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Study: Rates of Non-Invasive Breast Cancers Increasing (dateline September 5, 2005)

The incidence of ductal carcinoma in situ (DCIS), a very early form of non-invasive breast cancer, have increased sevenfold since 1980, according to the results of a recent study. At the same time, the number of cases of lobular carcinoma in situ (LCIS), a precancerous condition that increases the risk of breast cancer has also increased. However, invasive DCIS rates have leveled off during this time period, suggesting that the increased use of mammography and improved breast biopsy techniques are contributing to an increase in breast cancer diagnoses.

DCIS is a stage 0 breast cancer, an early form of non-invasive breast cancer. With DCIS, the cancer cells are confined to milk ducts in the breast and have not spread into the fatty breast tissue or to any other part of the body (such as the lymph nodes). DCIS is often first detected by a mammogram. DCIS may appear on a mammogram as tiny specks of calcium (called microcalcifications), generally too small to notice by physical examination. The cure rate for DCIS is close to 100% provided that an accepted standard method of treatment is followed.

Christopher Li, MD., PhD and colleagues at Fred Hutchinson Cancer Research Center have found that in the past two decades, the incidence of DCIS has increased significantly. In their study, the researchers analyzed data from nine population-based cancer registries that participate in the Surveillance, Epidemiology, and End Results, or SEER, Program, which is funded by the National Cancer Institute. They found that DCIS incidence rates increased 7.2-fold from 1980 to 2001, 1.8-fold over the past 10 years (1992-2001), and 1.1-fold over the past 5 years (1997-2001). DCIS cases were highest among women over 50 years of age.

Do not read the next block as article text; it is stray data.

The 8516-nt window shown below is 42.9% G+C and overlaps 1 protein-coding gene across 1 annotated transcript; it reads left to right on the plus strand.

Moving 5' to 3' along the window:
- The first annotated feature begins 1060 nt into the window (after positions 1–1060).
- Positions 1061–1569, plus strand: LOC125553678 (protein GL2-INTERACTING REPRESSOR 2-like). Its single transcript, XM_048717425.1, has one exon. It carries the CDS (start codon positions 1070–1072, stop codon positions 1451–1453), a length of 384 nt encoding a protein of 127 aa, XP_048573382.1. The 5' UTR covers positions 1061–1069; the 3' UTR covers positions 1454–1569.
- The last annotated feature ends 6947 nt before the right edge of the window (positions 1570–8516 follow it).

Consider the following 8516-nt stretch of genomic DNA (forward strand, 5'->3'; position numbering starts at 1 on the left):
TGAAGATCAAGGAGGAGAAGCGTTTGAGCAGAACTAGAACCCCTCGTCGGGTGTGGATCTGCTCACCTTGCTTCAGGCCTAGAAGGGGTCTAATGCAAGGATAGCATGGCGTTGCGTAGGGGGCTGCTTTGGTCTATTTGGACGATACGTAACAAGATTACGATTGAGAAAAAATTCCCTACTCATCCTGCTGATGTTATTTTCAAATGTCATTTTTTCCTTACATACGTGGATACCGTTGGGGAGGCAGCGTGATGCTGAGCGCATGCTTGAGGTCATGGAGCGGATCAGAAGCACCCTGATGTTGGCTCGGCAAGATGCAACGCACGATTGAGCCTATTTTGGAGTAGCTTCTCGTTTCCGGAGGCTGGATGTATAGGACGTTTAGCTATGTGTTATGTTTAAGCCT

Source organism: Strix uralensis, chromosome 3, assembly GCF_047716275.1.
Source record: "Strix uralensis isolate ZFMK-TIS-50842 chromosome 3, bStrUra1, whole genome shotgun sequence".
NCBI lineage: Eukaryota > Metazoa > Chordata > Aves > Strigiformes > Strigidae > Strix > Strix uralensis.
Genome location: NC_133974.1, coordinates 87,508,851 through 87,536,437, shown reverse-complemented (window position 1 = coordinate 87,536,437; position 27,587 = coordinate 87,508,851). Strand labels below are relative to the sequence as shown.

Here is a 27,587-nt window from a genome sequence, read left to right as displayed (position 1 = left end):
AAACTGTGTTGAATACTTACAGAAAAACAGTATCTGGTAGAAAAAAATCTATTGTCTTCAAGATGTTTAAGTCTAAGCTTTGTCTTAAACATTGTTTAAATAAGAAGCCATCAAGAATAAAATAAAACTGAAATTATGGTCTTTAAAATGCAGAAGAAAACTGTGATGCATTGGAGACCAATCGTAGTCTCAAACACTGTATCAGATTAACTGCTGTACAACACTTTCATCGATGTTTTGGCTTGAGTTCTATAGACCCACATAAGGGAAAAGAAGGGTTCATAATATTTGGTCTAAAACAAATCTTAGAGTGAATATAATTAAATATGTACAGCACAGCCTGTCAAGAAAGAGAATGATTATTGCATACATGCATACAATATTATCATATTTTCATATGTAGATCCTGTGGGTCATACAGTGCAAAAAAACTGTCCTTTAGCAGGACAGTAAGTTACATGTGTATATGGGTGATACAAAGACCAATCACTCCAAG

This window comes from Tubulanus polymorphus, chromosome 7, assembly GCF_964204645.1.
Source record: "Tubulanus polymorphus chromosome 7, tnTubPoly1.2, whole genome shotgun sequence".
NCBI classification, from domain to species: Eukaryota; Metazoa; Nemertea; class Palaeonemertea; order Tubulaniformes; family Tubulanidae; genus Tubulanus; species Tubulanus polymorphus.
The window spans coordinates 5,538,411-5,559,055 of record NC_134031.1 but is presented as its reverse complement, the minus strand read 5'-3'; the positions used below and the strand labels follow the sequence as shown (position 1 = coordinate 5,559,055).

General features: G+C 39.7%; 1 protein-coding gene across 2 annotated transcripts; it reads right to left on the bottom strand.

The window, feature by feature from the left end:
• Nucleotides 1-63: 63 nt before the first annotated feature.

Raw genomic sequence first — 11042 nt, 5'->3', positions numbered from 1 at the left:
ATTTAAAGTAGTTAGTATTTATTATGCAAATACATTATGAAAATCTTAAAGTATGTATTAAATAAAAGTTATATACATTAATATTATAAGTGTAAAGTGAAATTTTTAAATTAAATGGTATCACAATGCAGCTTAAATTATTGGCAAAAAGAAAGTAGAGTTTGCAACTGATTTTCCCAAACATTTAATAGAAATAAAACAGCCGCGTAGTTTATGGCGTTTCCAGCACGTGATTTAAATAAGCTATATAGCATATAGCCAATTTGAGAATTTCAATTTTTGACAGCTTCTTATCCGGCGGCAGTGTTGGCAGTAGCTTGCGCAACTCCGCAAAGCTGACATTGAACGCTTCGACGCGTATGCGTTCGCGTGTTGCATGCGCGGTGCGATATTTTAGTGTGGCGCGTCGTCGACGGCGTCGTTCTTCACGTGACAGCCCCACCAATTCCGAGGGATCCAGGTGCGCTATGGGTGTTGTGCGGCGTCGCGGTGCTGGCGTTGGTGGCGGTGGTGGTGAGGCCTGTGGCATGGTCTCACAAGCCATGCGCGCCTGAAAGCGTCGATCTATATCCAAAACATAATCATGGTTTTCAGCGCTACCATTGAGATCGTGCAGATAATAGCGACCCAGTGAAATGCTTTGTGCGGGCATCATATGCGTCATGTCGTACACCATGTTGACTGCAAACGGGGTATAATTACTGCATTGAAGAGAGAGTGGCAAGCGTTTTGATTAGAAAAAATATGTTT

While non-invasive DCIS increased the most during the period studied, Dr. Li and his team found that cases of an invasive form of DCIS leveled off or decreased. Comedo type DCIS (also referred to as Comedocarcinoma) is an invasive form of breast cancer that tends to be more aggressive than the non-comedo types of DCIS. Pathologists are able to easily distinguish between comedo type DCIS and other non-comedo types when examining the cells under a microscope because comedo type DCIS tends to plug the center of the breast ducts with necrosis (dead cells). When necrosis is associated with cancer, it often means that the cancer is able to grow quickly.

The researchers also found that, for the same period, the incidence of LCIS, a precancerous condition, also increased. Specifically, LCIS incidence rates increased 2.6-fold (from 1980 to 2001, 1.3-fold over the past 10 years, and 1.1-fold over the past 5 years. Though categorized as a stage 0 breast cancer (the earliest stage), LCIS is not considered a cancer. Rather, it is "marker" (a signal) that breast cancer may develop. According to the National Cancer Institute, a woman with LCIS has a 25% chance of developing some form of invasive cancer (either lobular, or more commonly, infiltrating ductal carcinoma) within her lifetime.

Experts believe that the higher rates of DCIS and LCIS may not be caused by a true increase in the rate of early-stage breast cancer. Rather, the increased may be caused by more rigorous breast cancer screening and advances in mammography techniques. Often, LCIS is encountered serendipitously (by chance) while a pathologist is examining tissue from a breast biopsy that was performed for another reason (for example, to examine an area of concern found by physical examination or with mammography).

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